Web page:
Mr Bekker informed the Committee that he was standing for the proposer. He agreed to the proposal. The very basis of the Committee’s functioning was that the proposal arose from the individual Members’ own views, and was not necessarily tied to his political party. He emphasised that the Committee was very important in that it was the only way to introduce or propose legislation, as that was ordinarily the sole preserve of the executive. The Committee was thus important because it was the voice of the other tier of the three tiers of government. He agreed with the assertion that the functioning of the Committee must be developed further, and he was convinced the Committee would achieve that with the Chairperson at its helm.
The Chairperson decided not to take this matter any further. She encouraged Members to take the matter seriously. Members were urged to read references to the Rules of Parliament and Mr Hahndiek’s notes, and to look at the rules of government.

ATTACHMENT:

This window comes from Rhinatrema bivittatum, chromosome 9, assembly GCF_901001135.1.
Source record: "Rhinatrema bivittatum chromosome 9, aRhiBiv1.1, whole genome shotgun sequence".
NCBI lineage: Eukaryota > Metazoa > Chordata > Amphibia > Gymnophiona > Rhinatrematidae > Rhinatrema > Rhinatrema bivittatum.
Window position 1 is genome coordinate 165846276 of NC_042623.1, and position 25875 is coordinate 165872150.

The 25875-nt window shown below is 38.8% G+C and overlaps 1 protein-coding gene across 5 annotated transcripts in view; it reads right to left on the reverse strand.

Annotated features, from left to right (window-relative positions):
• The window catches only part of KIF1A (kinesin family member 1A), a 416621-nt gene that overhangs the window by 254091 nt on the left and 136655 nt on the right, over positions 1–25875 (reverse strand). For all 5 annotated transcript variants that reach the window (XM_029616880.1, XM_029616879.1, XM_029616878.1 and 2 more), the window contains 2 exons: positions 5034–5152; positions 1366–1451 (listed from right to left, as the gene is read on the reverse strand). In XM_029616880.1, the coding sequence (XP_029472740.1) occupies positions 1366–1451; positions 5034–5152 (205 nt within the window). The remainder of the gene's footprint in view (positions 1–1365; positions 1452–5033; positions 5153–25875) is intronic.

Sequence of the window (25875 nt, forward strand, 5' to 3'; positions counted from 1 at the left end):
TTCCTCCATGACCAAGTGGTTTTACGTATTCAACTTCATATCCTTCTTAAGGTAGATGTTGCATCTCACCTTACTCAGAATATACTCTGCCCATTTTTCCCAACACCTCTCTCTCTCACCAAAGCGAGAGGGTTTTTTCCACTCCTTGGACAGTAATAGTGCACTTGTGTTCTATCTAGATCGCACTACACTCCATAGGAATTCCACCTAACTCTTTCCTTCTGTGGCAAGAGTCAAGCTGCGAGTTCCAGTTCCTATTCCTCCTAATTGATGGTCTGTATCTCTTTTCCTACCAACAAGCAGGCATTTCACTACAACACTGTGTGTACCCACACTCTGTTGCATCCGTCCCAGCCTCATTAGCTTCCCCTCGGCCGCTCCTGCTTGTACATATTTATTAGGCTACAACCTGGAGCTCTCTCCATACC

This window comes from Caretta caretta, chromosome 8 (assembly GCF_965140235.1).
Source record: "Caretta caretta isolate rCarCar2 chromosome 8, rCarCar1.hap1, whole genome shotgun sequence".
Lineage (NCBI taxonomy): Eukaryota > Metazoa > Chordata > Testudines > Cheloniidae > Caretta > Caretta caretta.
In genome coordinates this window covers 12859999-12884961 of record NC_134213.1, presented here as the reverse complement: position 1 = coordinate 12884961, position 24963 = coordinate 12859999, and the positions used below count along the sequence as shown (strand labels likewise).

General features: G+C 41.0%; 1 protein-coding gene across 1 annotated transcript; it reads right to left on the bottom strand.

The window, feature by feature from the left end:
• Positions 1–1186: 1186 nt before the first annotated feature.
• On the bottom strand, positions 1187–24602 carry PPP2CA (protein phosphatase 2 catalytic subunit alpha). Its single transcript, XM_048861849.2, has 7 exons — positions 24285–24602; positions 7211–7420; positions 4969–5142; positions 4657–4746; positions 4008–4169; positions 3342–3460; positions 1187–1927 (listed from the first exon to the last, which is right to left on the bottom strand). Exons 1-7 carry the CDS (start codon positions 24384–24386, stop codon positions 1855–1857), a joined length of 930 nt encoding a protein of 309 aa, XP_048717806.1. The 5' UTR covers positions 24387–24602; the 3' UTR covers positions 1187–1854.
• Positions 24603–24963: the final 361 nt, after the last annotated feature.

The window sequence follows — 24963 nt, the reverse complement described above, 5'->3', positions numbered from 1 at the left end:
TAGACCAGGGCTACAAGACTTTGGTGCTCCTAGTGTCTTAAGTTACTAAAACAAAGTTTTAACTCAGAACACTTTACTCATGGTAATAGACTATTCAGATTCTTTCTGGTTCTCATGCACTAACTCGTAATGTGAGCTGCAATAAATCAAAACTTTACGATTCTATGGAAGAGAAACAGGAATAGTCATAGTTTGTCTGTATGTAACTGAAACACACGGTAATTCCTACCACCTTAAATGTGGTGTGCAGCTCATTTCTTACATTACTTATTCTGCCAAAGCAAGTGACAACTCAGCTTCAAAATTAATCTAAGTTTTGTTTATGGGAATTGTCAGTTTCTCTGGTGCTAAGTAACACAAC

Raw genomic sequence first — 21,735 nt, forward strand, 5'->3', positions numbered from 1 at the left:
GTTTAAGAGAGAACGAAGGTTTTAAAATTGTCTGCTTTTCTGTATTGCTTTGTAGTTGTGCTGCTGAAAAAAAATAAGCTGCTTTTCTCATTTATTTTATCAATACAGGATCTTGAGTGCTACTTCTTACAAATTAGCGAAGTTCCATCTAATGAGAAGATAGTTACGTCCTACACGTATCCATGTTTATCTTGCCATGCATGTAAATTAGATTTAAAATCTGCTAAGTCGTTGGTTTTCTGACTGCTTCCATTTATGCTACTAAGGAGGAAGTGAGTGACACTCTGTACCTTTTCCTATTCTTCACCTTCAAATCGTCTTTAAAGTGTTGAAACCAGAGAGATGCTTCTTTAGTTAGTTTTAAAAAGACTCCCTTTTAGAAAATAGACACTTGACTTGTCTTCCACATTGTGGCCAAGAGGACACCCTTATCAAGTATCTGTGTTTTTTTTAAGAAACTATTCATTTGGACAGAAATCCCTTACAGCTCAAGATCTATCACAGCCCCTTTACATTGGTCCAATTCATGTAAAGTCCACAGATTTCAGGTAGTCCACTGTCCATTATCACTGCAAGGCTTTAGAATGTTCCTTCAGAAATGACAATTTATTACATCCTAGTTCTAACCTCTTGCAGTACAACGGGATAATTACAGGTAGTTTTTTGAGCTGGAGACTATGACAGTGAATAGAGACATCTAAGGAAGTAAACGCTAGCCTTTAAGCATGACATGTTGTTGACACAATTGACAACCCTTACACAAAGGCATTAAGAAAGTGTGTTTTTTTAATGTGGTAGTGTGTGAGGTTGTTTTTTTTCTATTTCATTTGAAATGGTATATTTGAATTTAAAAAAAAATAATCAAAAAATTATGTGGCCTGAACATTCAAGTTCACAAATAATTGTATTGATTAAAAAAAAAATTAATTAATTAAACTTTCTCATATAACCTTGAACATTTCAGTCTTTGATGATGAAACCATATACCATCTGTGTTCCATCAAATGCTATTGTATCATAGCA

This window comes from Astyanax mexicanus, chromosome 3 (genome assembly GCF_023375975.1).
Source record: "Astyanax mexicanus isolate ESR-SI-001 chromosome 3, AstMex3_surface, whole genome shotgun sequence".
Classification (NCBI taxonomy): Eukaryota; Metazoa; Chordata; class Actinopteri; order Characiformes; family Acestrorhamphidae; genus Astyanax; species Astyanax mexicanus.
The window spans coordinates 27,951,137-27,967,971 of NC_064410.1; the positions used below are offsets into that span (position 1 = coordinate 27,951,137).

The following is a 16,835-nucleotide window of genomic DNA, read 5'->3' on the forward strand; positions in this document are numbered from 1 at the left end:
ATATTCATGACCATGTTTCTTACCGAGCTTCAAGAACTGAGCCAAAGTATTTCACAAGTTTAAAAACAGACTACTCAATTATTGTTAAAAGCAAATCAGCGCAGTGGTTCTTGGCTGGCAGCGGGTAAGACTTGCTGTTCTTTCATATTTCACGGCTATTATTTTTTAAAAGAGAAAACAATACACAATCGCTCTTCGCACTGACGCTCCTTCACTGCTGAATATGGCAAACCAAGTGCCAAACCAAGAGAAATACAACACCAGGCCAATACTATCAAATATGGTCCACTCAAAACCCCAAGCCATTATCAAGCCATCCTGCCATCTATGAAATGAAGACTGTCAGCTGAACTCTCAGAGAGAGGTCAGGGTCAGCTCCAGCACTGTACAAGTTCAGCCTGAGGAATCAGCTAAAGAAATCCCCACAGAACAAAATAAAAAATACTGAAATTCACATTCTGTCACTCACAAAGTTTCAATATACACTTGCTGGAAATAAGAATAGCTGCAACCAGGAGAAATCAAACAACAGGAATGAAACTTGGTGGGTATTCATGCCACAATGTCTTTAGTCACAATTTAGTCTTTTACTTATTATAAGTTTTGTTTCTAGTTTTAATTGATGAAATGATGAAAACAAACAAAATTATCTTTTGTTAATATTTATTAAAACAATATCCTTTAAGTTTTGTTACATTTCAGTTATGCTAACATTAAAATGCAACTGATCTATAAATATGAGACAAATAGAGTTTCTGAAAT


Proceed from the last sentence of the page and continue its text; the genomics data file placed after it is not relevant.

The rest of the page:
Committee study tour to Britain and Canada
The Chair stated that this Committee had proposed a study tour to Canada and Britain, following Mr Hahndiek’s recommendation. Canada and Britain had two of the best Committees similar to this Committee. It would be very useful to visit those Committees. The Committee needed to interrogate factors such whether it was in the public interest, for the public good, whether it did not subtract from the Member’s rights, whether the issue had been considered before and what to do if the term of Parliament had too many briefs. All Members had the constitutional right to have their proposal considered, but the Committee literally had to do a lottery draw.
Mr Mshudulu asked whether the Committee would be visiting India as well.
The Chair asked whether the Committee wished to go to India or Canada.
Mr Gerber indicated that he had visited India a few years ago and had met with Members of Parliaments from other countries. He informed the Committee that India was in fact the country that introduced the most private Bills.
Mr Bekker suggested that one could hardly travel to Canada without going via London. If one took the same formula then the other option was to visit Australia and Hong Kong. Hong Kong was a convenient destination. He proposed that the Committee consider combining the two.
The Chair ruled that the issue of the study tours would be pursued at a later date, and adjourned the meeting.